Scientists in Britain Say Sky May Be Shrinking, Outer Atmosphere Has Fallen 5 Miles
By Joby Warrick, Washington Post Staff Writer
September 17, 1998
Chicken Little may have been right: The sky appears to be falling, or at least shrinking. And global warming may be to blame. British scientists reported yesterday that the Earth's upper atmosphere contracted or dropped by nearly five miles in the past four decades - a decline they suggest is linked to "greenhouse gas" pollution on land. The long-term change in the Earth's outer "thermosphere" is apparently harmless, and, in fact, is barely noticeable against the daily ballooning and shrinking in the volatile outermost zone of the atmosphere. But researchers from the British Antarctic Survey said the shift appears to be another signal that human activity is profoundly influencing the planet's climate. "The closest you can get to explaining this phenomenon is greenhouse gases," said Martin Jarvis, an atmospheric research physicist in Cambridge, England, and the lead author of the report.
The findings, published in the September issue of the Journal of Geophysical Research, are based on 38 years of atmospheric measurements from research stations in the Falkland Islands and Antarctica. The data record changes in the thermosphere - the outer layer of the atmosphere that extends to roughly 300 miles above Earth -- by tracking the rise and fall of the ionosphere, a region of free electrons within the thermosphere that reflects certain kinds of high-frequency radio waves. The hottest and windiest part of the atmosphere, the thermosphere roasts by day as the sun's energy pushes temperatures as high as 800 degrees. The heating causes the thermosphere to expand by scores of miles and then contract at night. The amount of expansion varies according to seasonal cycles as well as long-term changes in the Earth's magnetism and in solar intensity.
But even after accounting for those fluctuations, Jarvis and his colleagues discovered that the thermosphere was in a long-term retreat. Compared with measurements from the late 1950s, the zone had "shrunk" by about 5 miles - an indication that the thermosphere is cooling. What does this cooling and shrinking have to do with global warming? Plenty, Jarvis said. Cooling in the upper atmosphere is one of the widely predicted consequences of global warming. In computer simulations of the so-called greenhouse effect, carbon dioxide and other gases trap heat near the Earth's surface while causing the upper atmosphere to cool, and therefore contract. Jarvis called the finding "not a shattering result, but another indicator that things are changing." Earlier, less ambitious studies in Europe also detected a contraction in the thermosphere, while a report earlier this month by two Indian scientists was unable to confirm the trend. The British scientist stressed, though, that the five-mile drop in altitude "is not in itself harmful to people." "It is however, another warning signal about what damage to the atmosphere can be caused by human impact," he said.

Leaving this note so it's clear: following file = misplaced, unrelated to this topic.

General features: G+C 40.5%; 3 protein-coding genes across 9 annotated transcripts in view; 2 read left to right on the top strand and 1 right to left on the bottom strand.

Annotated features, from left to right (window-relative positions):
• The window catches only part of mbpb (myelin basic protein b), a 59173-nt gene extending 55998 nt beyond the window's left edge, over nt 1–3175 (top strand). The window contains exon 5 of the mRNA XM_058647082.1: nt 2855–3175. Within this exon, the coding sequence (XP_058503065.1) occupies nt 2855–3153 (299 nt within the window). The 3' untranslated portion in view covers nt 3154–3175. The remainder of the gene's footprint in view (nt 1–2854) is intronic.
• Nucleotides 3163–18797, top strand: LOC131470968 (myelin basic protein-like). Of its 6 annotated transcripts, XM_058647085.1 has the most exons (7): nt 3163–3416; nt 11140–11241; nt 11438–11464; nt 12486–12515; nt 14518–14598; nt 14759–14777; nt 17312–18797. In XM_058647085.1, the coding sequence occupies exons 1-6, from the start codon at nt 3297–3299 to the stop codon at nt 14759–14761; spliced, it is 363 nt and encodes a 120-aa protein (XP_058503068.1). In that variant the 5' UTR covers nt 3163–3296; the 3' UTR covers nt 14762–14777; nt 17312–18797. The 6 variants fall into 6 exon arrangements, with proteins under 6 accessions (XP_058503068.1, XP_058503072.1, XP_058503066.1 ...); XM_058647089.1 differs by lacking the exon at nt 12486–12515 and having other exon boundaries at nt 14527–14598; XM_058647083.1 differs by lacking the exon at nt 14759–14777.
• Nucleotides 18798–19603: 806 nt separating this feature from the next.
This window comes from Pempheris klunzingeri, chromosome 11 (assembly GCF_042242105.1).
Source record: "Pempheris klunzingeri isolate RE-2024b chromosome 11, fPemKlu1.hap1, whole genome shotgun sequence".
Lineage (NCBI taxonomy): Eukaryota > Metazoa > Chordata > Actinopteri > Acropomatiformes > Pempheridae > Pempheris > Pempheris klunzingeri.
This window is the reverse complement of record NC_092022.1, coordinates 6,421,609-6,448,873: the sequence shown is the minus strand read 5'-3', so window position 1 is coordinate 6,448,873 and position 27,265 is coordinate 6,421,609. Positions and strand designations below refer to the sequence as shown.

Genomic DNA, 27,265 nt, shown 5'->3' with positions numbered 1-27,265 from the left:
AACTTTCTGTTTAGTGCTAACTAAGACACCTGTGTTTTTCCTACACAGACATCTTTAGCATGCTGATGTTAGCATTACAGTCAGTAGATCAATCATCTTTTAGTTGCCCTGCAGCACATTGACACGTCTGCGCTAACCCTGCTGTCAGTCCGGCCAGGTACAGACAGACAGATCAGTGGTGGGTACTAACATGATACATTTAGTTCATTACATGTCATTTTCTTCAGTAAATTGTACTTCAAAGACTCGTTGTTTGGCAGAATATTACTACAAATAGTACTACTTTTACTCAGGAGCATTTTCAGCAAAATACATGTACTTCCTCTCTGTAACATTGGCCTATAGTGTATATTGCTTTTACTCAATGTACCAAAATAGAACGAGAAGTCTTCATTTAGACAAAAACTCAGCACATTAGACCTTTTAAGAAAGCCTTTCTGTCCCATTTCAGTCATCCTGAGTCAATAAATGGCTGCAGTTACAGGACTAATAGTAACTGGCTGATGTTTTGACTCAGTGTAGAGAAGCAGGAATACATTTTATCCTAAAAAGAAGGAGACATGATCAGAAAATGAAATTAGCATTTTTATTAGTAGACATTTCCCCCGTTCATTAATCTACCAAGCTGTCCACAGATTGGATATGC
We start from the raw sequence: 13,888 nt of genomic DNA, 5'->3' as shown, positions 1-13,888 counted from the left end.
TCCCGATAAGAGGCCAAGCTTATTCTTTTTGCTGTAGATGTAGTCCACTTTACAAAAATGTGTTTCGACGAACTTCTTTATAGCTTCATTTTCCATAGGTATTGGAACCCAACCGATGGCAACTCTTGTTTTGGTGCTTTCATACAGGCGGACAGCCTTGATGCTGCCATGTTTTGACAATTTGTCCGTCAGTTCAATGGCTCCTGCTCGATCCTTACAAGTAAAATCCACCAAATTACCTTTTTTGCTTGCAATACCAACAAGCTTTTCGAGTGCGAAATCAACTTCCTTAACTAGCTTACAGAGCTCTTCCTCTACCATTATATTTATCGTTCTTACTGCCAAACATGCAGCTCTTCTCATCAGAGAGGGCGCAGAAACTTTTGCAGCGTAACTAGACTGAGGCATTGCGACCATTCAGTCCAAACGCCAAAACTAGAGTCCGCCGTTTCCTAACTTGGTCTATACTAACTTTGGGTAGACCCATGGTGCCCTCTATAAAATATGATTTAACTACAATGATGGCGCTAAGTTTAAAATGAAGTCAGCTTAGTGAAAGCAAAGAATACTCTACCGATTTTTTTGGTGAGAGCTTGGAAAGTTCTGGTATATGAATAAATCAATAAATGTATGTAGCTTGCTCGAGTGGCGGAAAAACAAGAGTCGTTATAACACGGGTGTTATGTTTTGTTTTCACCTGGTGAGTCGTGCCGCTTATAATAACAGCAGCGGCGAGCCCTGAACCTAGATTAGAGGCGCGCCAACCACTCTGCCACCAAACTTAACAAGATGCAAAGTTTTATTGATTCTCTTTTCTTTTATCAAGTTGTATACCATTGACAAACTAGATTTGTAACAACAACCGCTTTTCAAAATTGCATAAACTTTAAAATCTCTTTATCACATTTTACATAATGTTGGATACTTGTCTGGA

Jarvis conceded there could be alternative explanations for the trend, including a long-term change in the sun's intensity. So far, he said, scientists have not detected a shift in solar patterns large enough to account for the change in the thermosphere. Other scientists described the finding as interesting but said more research was needed to rule out other possible causes. "It does seem to be a noisy signal that we're trying to read," said Arthur Thomas, an atmospheric physicist and senior scientist at the National Center for Atmospheric Research in Boulder, Colo. "People at different locations have found different kinds of effects. We're still not 100 percent clear that we've pinned down the science."